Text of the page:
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Job Interview.

Common Interview Questions. 

You will be asked many questions at face to face interviews.   These questions will be discipline specific.  So when you respond use discipline specific responses. 

Be sure to have reviewed that health care facilities website so that you know what their philosopy, core values and mission statements are.  Check clinical guidelies and The Nursing and Midwifery Board of Australia's practice expectations of you as a graduate registered nurse. 

Common Questions. 

1. Tell me about yourself.

2. Tell me about your strengths and weaknesses.

3. Why do you want to work here? 

1. Tell me about yourself. 

This is an opportunity to give a positive and 'best person' first impression.  A unique response will enable you to stand out from the crowd. Speaking a second language, volunteering for a charity group, unusual hobbies or life goals can give you the edge here as someone who has unique but admirable qualities. 

2. Tell me about your strengths and weaknesses.

Acknowledge your strengths as:

  • areas of particular interest to you;

  • areas where you have a strong theoretical underpinning;

  • areas where you have had the opportunity to pratice to attain a level of confidence and competence; or

  • areas where transferable skills will enable you to be a better graduate nurse. 

Acknowledge your weaknesses as areas for improvement:

  • skills where you have had limited opportunity to practice;

  • situations where you have not received the opportunity to experiences;

  • specialist areas of practice where you did not go on clinical placement; 

  • areas where as a beginner it would not be unreasonable for you to not be an expert: time management, prioritising care, delegation 

Avoid areas that you should have strengths such as:

critical thinking, undertanding the clinical reasoning process (nursing process), problem solving, team work, knowledge base.  



3. Why do you want to work for us?

Here is where it is vital that you understand the health care facility's philosophy of care and core values.  Your interviewers will be looking too see if your philosophy is in line with theirs. You can say things such as:

  • Your health care centre has a reputation for ...

  • Reports for other graduate nurses about the graduate program here ...

  • Having my graduate year will expand my ...

  • I wish to specialise in .........

  • As a student I really enjoyed my placement here and I wish to ...........

  • As a nursing graduate I am looking for .....................................

All of these comments link you with the organisation, so that the interviewers can see that you wish to and will work well within their health care facility.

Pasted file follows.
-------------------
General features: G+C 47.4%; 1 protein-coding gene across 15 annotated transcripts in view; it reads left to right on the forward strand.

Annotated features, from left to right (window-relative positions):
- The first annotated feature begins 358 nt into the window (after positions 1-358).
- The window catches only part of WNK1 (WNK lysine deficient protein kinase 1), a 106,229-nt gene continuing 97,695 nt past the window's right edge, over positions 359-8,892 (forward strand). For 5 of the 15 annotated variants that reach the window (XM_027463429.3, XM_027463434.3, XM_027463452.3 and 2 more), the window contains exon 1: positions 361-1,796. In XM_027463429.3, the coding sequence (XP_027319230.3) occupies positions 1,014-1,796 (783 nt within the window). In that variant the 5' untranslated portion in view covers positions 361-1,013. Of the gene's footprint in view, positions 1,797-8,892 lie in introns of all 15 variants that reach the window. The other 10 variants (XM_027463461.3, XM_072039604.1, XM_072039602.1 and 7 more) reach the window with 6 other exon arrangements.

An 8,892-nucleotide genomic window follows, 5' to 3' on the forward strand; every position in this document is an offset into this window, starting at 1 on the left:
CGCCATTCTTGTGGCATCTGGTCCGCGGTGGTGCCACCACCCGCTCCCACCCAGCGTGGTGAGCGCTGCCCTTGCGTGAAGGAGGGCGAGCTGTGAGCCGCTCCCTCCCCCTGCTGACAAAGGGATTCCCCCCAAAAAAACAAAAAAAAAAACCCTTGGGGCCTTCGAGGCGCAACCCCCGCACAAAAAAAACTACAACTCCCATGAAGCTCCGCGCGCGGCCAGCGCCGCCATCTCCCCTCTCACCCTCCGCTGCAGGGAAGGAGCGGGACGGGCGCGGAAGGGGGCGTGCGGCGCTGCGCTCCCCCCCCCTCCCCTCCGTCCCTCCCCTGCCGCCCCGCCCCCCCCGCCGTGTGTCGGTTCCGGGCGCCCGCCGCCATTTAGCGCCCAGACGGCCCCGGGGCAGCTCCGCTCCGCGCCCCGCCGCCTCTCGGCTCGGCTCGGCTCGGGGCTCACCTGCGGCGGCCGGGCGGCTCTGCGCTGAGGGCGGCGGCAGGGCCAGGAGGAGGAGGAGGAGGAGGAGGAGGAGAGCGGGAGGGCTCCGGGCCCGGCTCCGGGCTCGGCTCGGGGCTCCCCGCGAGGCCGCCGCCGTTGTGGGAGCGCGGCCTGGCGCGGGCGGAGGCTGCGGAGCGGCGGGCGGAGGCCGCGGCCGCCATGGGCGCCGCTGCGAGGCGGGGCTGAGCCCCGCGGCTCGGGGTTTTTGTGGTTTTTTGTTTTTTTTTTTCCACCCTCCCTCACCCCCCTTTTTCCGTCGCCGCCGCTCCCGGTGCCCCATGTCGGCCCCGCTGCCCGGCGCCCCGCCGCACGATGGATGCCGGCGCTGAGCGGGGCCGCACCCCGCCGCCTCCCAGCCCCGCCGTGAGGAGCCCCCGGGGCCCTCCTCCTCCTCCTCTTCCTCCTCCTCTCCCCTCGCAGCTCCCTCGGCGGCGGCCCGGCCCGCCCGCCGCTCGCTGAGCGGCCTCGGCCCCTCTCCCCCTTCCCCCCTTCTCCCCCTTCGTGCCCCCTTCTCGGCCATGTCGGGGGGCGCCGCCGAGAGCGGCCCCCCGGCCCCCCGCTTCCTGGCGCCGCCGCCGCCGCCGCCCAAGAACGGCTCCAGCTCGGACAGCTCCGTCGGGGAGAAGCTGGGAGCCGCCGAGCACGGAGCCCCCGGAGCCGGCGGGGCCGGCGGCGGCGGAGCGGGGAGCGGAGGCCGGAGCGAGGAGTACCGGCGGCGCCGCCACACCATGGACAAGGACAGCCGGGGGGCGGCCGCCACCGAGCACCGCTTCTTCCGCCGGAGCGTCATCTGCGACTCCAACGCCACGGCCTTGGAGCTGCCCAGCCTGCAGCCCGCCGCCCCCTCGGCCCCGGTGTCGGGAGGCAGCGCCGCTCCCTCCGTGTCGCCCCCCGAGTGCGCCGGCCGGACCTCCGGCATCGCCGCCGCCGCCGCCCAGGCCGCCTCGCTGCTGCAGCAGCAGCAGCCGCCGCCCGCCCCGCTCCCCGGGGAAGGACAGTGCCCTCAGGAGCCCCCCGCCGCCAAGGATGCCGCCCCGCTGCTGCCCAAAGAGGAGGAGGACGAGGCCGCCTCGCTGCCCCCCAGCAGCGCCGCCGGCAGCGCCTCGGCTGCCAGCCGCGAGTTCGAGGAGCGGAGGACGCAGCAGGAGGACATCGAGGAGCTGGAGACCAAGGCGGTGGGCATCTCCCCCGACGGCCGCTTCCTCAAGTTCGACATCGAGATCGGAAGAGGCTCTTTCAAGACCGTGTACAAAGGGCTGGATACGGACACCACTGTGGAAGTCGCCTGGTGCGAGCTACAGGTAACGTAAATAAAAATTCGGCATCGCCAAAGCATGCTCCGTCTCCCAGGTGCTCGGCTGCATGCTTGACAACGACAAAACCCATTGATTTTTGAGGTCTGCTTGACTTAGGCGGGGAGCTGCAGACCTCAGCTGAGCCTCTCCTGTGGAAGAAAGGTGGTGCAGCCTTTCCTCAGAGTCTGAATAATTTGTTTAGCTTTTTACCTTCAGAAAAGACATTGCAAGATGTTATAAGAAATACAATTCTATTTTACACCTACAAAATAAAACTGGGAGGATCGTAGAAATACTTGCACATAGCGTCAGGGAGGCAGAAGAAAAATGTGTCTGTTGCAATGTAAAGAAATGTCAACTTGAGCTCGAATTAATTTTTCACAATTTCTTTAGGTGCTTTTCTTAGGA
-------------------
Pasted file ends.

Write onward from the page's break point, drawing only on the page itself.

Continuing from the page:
Behavioural and Situational Questions

Behavioural questions ask you to reflect on your past experiences and to present real-life examples to demonstrate your skills. It is believed that the description of these experiences are a good predictor of future behaviour and performance. 

Be sure that your responses are or can be applied to the nursing profession and demonstrate:

  • emotional intelligence

  • professional behaviour and attitude;

  • understanding how to work within guidelines and codes of conduct;

  • is patient/person focussed; and 

  • has a goal setting, problem solving approach. 

Common mistakes made with Behavioural Questions.

  • not being specific enough to the situation;

  • talking in future or present tense rather than in the past tense; 

  • Not speaking about their specific roles and tasks; and

  • making assumptions that the interviewer understands or has experienced the scenario themselves. 

Example of a behavioural question.

Tell me about a time when you had to make an important decision quickly? How did you feel about having to do this?

Use the STARL approach.

Situation - outline the situation

Task - explain what your task was in the situation

Action - explain the sequential steps you took.  This must be 'I' focussed. 

Result - explain the outcome

Learning - state what you learnt from the situation/experience

Situational Questions

A situational question asks you to describe how you would handle a certain situation under certain circumstances. 


Example of a situational question. 

A co-worker has unfairly criticised your judgement several times, and has obviously been talking to other in the team about this.  What would you do? 


Before answering the question, ask yourself:

What do they really want to know about me?

  • conflict resolutions skills;

  • coping with difficult people;

  • motivating others;

  • working in a team;

  • flexibility;

  • problems solving skills;

  • ability to take initiative; or

  • organisational skills. 

What do they fear about me?

  • unprofessional behaviour and attitude;

  • poor people skills;

  • not sharing organisational values;

  • not workingwell in a team;

  • creating problems; or

  • not providing quality care. 

You may find that you need to be part of a group for your interview or a phone or a video link up interview.  Click here to find out how to do your best for a:

Group, phone or video link up interview. 


Practice does make  perfect. Practice in front of a mirror to see your facial expressions, record your voice to see how many times you ummm and ahhh, video tape yourself to see how you put it all togetherl. 

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